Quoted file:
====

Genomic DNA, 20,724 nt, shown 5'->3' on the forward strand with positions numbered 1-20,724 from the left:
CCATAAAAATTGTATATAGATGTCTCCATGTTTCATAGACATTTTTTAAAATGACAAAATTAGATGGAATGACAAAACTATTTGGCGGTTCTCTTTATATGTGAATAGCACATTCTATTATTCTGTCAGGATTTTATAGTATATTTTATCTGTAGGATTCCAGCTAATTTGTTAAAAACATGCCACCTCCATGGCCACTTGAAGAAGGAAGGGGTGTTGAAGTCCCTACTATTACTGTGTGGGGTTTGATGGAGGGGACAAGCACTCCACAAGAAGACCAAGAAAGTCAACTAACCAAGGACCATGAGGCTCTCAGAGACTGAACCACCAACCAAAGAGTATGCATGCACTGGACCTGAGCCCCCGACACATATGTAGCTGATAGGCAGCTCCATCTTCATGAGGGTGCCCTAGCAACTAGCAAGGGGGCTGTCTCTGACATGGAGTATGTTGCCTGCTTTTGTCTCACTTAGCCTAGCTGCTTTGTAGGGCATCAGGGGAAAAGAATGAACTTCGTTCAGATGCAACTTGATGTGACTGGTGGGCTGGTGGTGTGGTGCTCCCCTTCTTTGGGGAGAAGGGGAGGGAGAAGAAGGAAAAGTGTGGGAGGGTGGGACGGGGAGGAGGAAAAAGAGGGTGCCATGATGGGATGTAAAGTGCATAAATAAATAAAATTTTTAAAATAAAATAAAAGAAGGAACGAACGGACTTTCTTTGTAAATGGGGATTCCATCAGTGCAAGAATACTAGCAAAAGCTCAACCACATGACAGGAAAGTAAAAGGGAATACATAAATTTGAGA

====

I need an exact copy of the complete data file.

Genomic DNA, 20,724 nt, shown 5'->3' on the forward strand with positions numbered 1-20,724 from the left:
CCATAAAAATTGTATATAGATGTCTCCATGTTTCATAGACATTTTTTAAAATGACAAAATTAGATGGAATGACAAAACTATTTGGCGGTTCTCTTTATATGTGAATAGCACATTCTATTATTCTGTCAGGATTTTATAGTATATTTTATCTGTAGGATTCCAGCTAATTTGTTAAAAACATGCCACCTCCATGGCCACTTGAAGAAGGAAGGGGTGTTGAAGTCCCTACTATTACTGTGTGGGGTTTGATGGAGGGGACAAGCACTCCACAAGAAGACCAAGAAAGTCAACTAACCAAGGACCATGAGGCTCTCAGAGACTGAACCACCAACCAAAGAGTATGCATGCACTGGACCTGAGCCCCCGACACATATGTAGCTGATAGGCAGCTCCATCTTCATGAGGGTGCCCTAGCAACTAGCAAGGGGGCTGTCTCTGACATGGAGTATGTTGCCTGCTTTTGTCTCACTTAGCCTAGCTGCTTTGTAGGGCATCAGGGGAAAAGAATGAACTTCGTTCAGATGCAACTTGATGTGACTGGTGGGCTGGTGGTGTGGTGCTCCCCTTCTTTGGGGAGAAGGGGAGGGAGAAGAAGGAAAAGTGTGGGAGGGTGGGACGGGGAGGAGGAAAAAGAGGGTGCCATGATGGGATGTAAAGTGCATAAATAAATAAAATTTTTAAAATAAAATAAAAGAAGGAACGAACGGACTTTCTTTGTAAATGGGGATTCCATCAGTGCAAGAATACTAGCAAAAGCTCAACCACATGACAGGAAAGTAAAAGGGAATACATAAATTTGAGA